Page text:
Review: In ‘The Infiltrator,’ Bryan Cranston Tunnels Into a Menacing Drug Network


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Bryan Cranston, left, and Michael Paré in “The Infiltrator.”

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Broad Green Pictures

In some ways, Bryan Cranston’s character in “The Infiltrator” is an alternate version of Walter White, the good-guy-turned-rotten he portrayed so magnetically in “Breaking Bad.” This seedy, drug-soaked thriller is based on a memoir by Robert Mazur (Mr. Cranston), a federal undercover agent who in 1986 posed as a high-rolling money launderer in a sting operation against Pablo Escobar’s Colombian drug cartel. Unlike Walter, Robert is a good guy who remains good when faced with temptation.

The movie, filmed mostly around Tampa with jaunts to Miami, presents a sour portrait of 1980s Florida, awash in white powder and dirty cash during the go-go years of the cocaine trade. Directed by Brad Furman (“The Lincoln Lawyer, “The Take”) from a screenplay by his mother, Ellen Brown Furman, it revisits the world of “Miami Vice,” minus the shiny glamour of that television hit. Under his alias, Bob Musella, Mr. Mazur arranged for the cartel’s excess cash to be funneled to the corrupt Bank of Credit and Commerce International, which collapsed in 1991.

“The Infiltrator” has some of the ingredients of a Hollywood epic in the mode of “The Godfather” films but lacks their overarching historical vision. Robert is not a Shakespearean figure like Walter White, but the film at least grants him the moral stature of an incorruptible man risking his life in a dangerous job.

“The Infiltrator” is still a good yarn that, when it catches its breath, allows Mr. Cranston to convey the same ambivalence and cunning he brought to “Breaking Bad” and “All the Way,” the HBO biopic of President Lyndon B. Johnson adapted from the Broadway play that won Mr. Cranston a Tony for best actor. Even when playing a nice upstanding guy, Mr. Cranston’s approach is complicated.

Few stars exude his piercing analytical intelligence. By turns professorial and diabolically cunning, with narrowed eyes, his mouth a slit in a weathered face with clenched jaw, Robert’s mind is continually churning. His flash of insight arrives early in the film when he suddenly realizes that instead of intercepting shipments in the cocaine supply chain, following the money to the cartel’s leaders would be a better way to wage the war on drugs.

Under the eye of his hard-boiled supervisor, Bonni (Amy Ryan), Robert at first works with a hotheaded undercover agent, Emir (John Leguizamo), then begins a double life as Bob when he is paired with Kathy (Diane Kruger), a smart, stingingly beautiful rookie undercover agent posing as his fiancée.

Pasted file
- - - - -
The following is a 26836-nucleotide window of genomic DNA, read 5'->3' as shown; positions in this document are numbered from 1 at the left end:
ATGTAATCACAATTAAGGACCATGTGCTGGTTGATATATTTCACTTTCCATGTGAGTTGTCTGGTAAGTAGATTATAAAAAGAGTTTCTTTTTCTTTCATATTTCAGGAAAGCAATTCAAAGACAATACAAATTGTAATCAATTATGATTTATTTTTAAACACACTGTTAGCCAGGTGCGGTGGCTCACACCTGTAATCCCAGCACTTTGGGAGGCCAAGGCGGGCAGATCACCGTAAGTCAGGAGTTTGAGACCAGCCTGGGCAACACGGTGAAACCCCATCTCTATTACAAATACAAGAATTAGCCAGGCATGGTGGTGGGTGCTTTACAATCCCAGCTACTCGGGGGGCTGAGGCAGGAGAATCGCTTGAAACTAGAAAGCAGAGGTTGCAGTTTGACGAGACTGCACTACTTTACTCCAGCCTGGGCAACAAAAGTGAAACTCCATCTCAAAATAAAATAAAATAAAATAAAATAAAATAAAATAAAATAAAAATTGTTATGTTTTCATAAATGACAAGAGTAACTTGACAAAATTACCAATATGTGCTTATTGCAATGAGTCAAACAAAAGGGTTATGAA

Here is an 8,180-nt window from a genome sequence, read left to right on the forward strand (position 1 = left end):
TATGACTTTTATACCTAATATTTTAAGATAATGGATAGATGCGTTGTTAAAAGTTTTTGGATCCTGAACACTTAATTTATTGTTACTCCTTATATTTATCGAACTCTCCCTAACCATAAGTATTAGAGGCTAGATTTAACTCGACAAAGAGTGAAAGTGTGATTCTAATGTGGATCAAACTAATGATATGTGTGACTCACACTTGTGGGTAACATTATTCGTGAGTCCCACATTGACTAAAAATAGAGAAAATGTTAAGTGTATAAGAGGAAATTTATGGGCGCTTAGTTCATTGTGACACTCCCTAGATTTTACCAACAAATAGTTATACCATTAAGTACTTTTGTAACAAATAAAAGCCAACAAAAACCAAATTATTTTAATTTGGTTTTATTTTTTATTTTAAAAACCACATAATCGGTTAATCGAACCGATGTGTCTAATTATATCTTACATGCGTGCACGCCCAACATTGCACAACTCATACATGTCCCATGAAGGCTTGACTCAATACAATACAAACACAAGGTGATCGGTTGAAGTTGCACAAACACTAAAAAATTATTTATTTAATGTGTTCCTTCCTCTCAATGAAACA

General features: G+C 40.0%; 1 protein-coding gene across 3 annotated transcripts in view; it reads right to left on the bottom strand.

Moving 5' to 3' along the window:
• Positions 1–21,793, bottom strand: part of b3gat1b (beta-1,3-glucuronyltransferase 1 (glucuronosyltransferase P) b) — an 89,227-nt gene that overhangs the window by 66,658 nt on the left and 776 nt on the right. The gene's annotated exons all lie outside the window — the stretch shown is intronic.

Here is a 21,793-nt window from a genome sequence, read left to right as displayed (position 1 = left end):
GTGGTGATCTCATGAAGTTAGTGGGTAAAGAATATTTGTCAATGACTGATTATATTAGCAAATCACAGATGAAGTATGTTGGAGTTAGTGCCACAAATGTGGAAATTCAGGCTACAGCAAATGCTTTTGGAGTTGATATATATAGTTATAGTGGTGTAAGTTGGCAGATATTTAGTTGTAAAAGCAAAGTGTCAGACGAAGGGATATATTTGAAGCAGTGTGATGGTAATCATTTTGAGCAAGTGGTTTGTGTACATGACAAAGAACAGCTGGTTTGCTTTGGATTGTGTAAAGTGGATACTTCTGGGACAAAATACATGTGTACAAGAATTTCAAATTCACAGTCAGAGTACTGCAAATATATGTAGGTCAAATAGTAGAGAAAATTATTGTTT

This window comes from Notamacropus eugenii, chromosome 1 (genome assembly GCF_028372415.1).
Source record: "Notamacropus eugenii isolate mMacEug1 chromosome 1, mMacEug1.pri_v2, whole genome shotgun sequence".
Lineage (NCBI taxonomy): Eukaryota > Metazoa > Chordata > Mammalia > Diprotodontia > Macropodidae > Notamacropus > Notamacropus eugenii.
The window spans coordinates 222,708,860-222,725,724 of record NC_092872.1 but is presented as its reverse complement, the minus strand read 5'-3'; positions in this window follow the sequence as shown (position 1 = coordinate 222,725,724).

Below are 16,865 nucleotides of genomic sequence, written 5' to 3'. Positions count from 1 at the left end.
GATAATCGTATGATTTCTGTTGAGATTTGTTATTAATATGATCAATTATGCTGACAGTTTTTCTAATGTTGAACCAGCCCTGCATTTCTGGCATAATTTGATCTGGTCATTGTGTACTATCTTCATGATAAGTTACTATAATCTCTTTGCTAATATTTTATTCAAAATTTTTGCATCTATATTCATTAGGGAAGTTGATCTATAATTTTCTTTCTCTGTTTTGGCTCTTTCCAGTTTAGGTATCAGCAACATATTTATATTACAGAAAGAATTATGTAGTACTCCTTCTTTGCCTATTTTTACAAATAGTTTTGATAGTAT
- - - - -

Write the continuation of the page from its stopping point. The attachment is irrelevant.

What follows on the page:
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Trailer: ‘The Infiltrator’

A preview of the film.


By BROAD GREEN PICTURES on Publish Date May 26, 2016.


Image courtesy of Internet Video Archive.

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Now there are two Roberts, one a family man who lives modestly with his real wife, Evelyn (Juliet Aubrey), the other a flashily dressed, well-connected wheeler-dealer. Infiltrating the cartel, he systematically works his way up the ladder and connects the organization with international bankers who agree to launder the cartel’s wealth.

Robert’s double life has obvious parallels with Walter White’s dual existence in “Breaking Bad,” and the screenplay toys with the possibility of Robert’s crossing over to the dark side. Impersonating bogus, soon-to-be-married sweethearts, Robert and Kathy have to act like a couple in love, and they do it so convincingly you occasionally wonder if Robert is about to turn crooked and adulterous.

The two eventually become close friends of Escobar’s suave lieutenant, Roberto Alcaino (Benjamin Bratt), and his wife. In the film’s most melancholy moments, you’re aware that this budding friendship is built on a lie. Leavening the movie is some dark comedy. Bob has to fend off the sexual advances of Escobar’s crazy money manager, Javier Ospina (Yul Vázquez). Olympia Dukakis has two scenery-chewing turns as Robert’s greedy, boastful, tough-talking aunt.

In scarier bits, he also endures a weird voodoo ritual in which the man next to him is shot to death. His cover is almost blown while at a restaurant with Evelyn when he spots a drug associate and abruptly fakes a psychopathic fit of rage.

“The Infiltrator” goes out of its way to portray the cartel members with whom Robert consorts as crude, ugly sociopaths. The money neatly stacked in suitcases looks grubby, and the lap dances provided by strippers to Escobar’s thugs feel drab, mechanical and unsexy.

There is no subtle glorification of outlaw machismo. When one character casually describes in detail how traitors are tortured and killed so they will experience maximum agony, his words give you shivers. The evil feels all too real.

“The Infiltrator” is rated R (Under 17 requires accompanying parent or adult guardian) for violence, strong throughout, and some sexual content and drug-related material. Running time: 2 hours 7 minutes.

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